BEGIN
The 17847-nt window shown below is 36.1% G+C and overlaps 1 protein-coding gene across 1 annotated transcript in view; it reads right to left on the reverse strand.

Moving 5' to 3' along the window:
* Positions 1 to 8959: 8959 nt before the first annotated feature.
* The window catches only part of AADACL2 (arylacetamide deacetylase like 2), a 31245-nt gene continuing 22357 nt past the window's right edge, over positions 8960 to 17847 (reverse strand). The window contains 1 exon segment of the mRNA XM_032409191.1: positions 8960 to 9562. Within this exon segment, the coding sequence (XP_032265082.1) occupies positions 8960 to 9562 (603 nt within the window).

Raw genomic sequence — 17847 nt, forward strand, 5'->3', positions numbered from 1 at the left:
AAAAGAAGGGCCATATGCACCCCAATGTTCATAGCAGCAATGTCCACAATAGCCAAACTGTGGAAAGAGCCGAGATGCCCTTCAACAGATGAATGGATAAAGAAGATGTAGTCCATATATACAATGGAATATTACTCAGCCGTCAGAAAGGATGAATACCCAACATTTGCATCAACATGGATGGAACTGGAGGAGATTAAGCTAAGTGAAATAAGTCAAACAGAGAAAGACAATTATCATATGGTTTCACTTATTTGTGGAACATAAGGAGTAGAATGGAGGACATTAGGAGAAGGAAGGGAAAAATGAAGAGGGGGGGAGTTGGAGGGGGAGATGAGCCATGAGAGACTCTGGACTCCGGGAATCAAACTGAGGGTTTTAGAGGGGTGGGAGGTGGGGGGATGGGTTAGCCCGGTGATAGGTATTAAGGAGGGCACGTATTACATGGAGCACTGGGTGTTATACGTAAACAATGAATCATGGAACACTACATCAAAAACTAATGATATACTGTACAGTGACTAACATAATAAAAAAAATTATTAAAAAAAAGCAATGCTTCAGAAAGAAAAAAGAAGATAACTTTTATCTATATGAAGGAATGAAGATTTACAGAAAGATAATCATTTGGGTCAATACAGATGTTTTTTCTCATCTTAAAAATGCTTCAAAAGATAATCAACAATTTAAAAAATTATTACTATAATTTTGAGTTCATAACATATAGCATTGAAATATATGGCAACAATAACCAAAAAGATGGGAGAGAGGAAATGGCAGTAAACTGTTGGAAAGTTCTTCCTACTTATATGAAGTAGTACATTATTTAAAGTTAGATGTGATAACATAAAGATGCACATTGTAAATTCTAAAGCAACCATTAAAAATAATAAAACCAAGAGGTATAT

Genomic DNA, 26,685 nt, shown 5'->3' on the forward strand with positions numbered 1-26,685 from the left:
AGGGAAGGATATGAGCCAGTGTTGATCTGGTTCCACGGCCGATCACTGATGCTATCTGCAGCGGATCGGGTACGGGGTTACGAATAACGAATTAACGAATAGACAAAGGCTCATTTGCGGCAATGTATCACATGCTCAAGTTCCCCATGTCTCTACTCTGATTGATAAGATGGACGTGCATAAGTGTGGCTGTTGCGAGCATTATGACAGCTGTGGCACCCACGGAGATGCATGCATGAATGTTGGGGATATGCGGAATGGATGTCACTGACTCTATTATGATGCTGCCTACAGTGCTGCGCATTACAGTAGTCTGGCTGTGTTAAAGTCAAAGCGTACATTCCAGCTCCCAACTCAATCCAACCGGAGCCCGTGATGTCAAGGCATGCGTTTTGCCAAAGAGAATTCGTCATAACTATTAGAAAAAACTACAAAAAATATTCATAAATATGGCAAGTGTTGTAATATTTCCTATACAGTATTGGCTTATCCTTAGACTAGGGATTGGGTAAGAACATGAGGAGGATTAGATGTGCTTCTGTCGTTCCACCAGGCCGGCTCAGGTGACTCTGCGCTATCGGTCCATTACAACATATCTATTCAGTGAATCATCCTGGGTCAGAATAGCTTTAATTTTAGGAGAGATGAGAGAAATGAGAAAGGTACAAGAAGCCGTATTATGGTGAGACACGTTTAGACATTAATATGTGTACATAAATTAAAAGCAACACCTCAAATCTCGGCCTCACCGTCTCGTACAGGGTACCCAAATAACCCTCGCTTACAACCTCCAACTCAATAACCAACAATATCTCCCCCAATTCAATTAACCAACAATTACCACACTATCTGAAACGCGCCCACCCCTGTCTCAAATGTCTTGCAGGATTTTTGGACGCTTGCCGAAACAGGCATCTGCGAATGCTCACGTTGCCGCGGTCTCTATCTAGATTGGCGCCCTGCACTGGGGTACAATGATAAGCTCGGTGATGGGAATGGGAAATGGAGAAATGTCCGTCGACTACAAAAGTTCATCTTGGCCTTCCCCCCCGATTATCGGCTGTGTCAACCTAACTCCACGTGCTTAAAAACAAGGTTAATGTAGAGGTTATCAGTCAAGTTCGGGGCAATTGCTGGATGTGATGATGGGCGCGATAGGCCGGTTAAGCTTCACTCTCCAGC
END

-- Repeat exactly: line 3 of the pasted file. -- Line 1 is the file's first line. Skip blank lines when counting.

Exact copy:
* Positions 1 to 8959: 8959 nt before the first annotated feature.